The Land of the Rising Sun has fascinated travellers for centuries, who come to discover the beauties of the mountainous islands; the delicate tastes of its most famous dishes in their native setting; the exquisite artistry of the nation’s respected artists, and the dazzlingly futuristic toys and gadgets available in the most forward looking city in the world, grand, madcap Tokyo.
The Tokyo Experience Sans The Tokyo Price
So, you’re in Tokyo. You’ve settled the other ‘cheap place to stay/figured out the subway/handy mangled-Japanese phrases’ issues (each of which deserve an article in themselves). You’ve also discovered a depressingly small number in your bank account and an entire mega-city worth of attractions to spend it on. How do you get to see some of the Tokyo sights without going broke and being deported back home? Here are a few things to see without breaking the bank:
Shibuya – Definitely the most fashion conscious area of Japan and quite possibly in the world, these three nearby shopping districts represent the ‘young and trendy’ side of Tokyo. Centred more or less on the JR Shibuya railway station, Shibuya is the most shopping-friendly area of the city, with a dozen big shopping malls and most international fashion houses within easy walking distance of the station.
Just outside the JR Shibuya station is the world-famous ‘5 way scramble crossing’, immortalized in countless music videos and movies, and the place in Japan that most often inspires people to say, ‘Hey, this looks like a scene from Blade Runner!’.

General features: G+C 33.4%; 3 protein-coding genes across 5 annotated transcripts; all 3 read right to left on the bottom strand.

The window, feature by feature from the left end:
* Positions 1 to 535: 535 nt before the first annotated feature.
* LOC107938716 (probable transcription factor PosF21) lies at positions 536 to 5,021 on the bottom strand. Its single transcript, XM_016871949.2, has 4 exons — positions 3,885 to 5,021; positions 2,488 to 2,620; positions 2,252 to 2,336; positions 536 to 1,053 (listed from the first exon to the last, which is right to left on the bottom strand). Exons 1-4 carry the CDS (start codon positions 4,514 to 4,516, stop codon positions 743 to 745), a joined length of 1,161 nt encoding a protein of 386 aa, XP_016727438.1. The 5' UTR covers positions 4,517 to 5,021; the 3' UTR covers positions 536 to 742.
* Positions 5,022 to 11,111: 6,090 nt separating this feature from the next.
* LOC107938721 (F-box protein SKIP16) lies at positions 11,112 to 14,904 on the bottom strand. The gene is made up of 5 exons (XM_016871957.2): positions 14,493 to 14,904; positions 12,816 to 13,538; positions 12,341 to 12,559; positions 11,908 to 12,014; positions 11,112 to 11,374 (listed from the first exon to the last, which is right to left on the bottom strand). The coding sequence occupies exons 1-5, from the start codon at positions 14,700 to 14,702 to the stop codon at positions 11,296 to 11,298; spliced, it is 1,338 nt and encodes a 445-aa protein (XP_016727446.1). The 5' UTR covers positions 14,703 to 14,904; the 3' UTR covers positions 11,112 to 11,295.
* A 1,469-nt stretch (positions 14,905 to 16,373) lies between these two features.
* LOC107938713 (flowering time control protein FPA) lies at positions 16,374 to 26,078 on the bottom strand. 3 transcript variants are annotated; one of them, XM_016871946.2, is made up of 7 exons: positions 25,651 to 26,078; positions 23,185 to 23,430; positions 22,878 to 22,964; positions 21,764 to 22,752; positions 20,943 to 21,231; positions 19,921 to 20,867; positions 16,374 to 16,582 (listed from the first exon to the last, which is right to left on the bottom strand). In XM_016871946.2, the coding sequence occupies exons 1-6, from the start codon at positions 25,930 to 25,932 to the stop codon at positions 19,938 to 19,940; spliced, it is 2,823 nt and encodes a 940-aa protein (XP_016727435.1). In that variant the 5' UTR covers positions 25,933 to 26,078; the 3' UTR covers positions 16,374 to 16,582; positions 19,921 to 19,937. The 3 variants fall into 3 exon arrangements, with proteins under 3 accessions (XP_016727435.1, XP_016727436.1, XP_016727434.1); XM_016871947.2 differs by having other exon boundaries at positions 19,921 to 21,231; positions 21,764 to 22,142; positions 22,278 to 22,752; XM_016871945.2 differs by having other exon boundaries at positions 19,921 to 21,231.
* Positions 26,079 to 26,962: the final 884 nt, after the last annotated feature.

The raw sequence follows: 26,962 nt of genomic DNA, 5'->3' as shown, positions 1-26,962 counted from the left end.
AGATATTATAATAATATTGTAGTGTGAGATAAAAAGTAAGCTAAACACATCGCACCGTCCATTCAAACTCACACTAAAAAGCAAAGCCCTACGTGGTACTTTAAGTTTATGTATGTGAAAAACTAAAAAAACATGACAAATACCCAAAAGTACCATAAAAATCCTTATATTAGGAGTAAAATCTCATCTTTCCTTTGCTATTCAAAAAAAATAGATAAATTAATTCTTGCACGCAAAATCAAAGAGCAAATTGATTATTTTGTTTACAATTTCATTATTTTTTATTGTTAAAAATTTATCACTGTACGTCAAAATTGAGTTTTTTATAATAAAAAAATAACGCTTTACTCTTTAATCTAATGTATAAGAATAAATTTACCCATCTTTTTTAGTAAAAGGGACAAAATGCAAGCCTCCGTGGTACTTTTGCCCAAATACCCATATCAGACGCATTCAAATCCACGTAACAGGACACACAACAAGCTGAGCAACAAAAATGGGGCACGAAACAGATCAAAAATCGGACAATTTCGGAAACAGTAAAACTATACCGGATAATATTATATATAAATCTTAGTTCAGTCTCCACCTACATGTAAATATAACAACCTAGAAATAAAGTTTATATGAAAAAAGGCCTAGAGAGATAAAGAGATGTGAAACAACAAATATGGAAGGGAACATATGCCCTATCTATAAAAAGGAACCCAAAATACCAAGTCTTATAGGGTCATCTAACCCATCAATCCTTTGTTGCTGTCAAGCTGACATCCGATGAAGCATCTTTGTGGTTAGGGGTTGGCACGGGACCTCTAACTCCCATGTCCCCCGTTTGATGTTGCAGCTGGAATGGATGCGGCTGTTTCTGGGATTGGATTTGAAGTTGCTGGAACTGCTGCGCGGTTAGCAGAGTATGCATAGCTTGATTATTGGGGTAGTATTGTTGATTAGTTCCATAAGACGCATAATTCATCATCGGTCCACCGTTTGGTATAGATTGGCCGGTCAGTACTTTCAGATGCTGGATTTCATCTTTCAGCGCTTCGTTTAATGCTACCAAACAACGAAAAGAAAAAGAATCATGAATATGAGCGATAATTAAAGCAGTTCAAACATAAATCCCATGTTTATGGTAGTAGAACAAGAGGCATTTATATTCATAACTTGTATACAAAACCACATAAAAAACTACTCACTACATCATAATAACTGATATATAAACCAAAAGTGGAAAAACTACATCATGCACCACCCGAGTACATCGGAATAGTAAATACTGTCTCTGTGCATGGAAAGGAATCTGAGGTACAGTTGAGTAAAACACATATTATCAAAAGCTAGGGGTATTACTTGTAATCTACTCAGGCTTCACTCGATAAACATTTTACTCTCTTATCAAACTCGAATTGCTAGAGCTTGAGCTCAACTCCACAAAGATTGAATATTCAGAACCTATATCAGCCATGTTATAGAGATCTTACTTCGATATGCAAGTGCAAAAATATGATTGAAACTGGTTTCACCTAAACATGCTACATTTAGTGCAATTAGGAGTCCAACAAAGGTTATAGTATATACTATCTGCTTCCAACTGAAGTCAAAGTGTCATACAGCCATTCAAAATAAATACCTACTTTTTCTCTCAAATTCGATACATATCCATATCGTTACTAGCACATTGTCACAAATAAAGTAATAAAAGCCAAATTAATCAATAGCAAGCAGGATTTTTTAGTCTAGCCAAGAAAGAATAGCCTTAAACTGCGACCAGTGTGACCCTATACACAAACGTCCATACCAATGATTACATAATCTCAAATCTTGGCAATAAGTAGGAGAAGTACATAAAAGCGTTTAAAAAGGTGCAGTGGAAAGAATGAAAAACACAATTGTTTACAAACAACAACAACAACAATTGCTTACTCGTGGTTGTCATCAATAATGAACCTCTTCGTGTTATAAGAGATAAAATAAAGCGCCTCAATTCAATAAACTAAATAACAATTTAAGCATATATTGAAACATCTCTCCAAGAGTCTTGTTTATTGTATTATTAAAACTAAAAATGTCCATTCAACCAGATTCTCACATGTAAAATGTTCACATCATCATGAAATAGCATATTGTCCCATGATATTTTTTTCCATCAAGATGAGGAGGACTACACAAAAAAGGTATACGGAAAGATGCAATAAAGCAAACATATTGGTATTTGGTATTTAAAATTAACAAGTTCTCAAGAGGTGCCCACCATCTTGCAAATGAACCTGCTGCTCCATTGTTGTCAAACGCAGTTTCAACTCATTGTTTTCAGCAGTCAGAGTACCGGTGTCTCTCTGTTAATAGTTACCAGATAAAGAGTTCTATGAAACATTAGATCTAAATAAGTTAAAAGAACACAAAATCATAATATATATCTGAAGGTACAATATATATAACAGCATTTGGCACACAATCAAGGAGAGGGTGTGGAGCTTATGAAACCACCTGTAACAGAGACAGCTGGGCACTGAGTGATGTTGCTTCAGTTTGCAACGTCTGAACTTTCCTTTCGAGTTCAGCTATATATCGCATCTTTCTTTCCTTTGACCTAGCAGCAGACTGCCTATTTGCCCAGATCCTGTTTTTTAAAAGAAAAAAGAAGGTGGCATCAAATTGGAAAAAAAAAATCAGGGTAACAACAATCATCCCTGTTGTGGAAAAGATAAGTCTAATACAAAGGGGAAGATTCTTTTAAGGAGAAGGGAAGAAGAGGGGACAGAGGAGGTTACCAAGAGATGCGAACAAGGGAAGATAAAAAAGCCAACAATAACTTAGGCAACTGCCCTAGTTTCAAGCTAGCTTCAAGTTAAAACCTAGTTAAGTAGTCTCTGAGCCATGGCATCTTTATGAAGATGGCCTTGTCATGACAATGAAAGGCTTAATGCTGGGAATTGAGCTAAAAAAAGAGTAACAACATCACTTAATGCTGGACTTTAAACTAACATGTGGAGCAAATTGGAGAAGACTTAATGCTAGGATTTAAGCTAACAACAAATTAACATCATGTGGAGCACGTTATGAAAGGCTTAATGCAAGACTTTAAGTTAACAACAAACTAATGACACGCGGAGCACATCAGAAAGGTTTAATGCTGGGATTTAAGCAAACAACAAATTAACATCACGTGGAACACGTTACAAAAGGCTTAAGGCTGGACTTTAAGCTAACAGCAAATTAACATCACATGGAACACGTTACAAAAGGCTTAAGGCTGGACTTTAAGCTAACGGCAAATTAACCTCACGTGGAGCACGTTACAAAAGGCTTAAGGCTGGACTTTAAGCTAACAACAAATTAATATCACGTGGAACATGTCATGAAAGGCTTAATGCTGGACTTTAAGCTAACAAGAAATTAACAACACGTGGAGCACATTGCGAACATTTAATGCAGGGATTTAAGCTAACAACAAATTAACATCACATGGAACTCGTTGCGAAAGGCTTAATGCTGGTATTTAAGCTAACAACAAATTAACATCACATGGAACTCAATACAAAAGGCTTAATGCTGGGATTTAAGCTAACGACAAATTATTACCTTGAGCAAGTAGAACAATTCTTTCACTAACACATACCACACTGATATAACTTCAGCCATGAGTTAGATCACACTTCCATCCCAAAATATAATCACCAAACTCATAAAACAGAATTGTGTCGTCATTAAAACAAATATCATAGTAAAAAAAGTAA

Shibuya surrounds the JR Shibuya Station, which is reachable by almost all railway and subway lines in the city.
Shinjuku – Located a short distance south of Shibuya is its older, slightly seedier neighbour, Shinjuku. Centered around the JR Shinjuku station, this is one of the biggest commercial districts of Tokyo, best known for its polar-opposite attractions – the Shinjuku Imperial Gardens, an oasis of greenery surrounded by skyscrapers and Kabukicho, Tokyo’s riotous nightlife and red-light district located to the northeast of Shinjuku station. The area is also home to a large number of colleges and universities, so there are plenty of bars, anime shops, clubs, one-yen stores and other such necessities of varsity life. Shinjuku surrounds the JR Shinjuku Station, which is reachable by almost all railway and subway lines in the city. The Shinjuku Imperial Garden is open from 9am to 6:30pm (closed Mondays except during cherry blossom and chrysanthemum viewing seasons), admission is 200 yen for adults.
Tokyo Metropolitan Government Office – Stop by this skyscraper in the heart of Shinjuku (cant’ miss it, look for the tallest building around) and take the express elevator to the 45th storey for a panoramic view of Tokyo’s urban sprawl from the North and South observatories. Also stop by the Tokyo Catering cafeteria for some of the cheapest food you’ll find in Tokyo; it’s a government cafeteria open to the public, which explains the price. Check in the Tokyo Tourist Information Center on the first floor on Wednesdays, Fridays and Sundays at 10:30am or 1:30pm to take part in one of their walking tours; absolutely free is a tour of the nearby Ueno Park, while those that go a little further afield (Imperial Palace, Harajuku) cost less than USD10.
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Conveniently located about 20 minutes walk from Shinjuku station (south exit). The Observatories are open from 9:30am to 11pm (5:30pm for the South Observatory; confirm times at tel: 03 5320-7890) and entrance is free. The Tokyo Tourist Information Center is open from 9:30am to 6:30pm (confirm tours at tel: 03 5321-3077)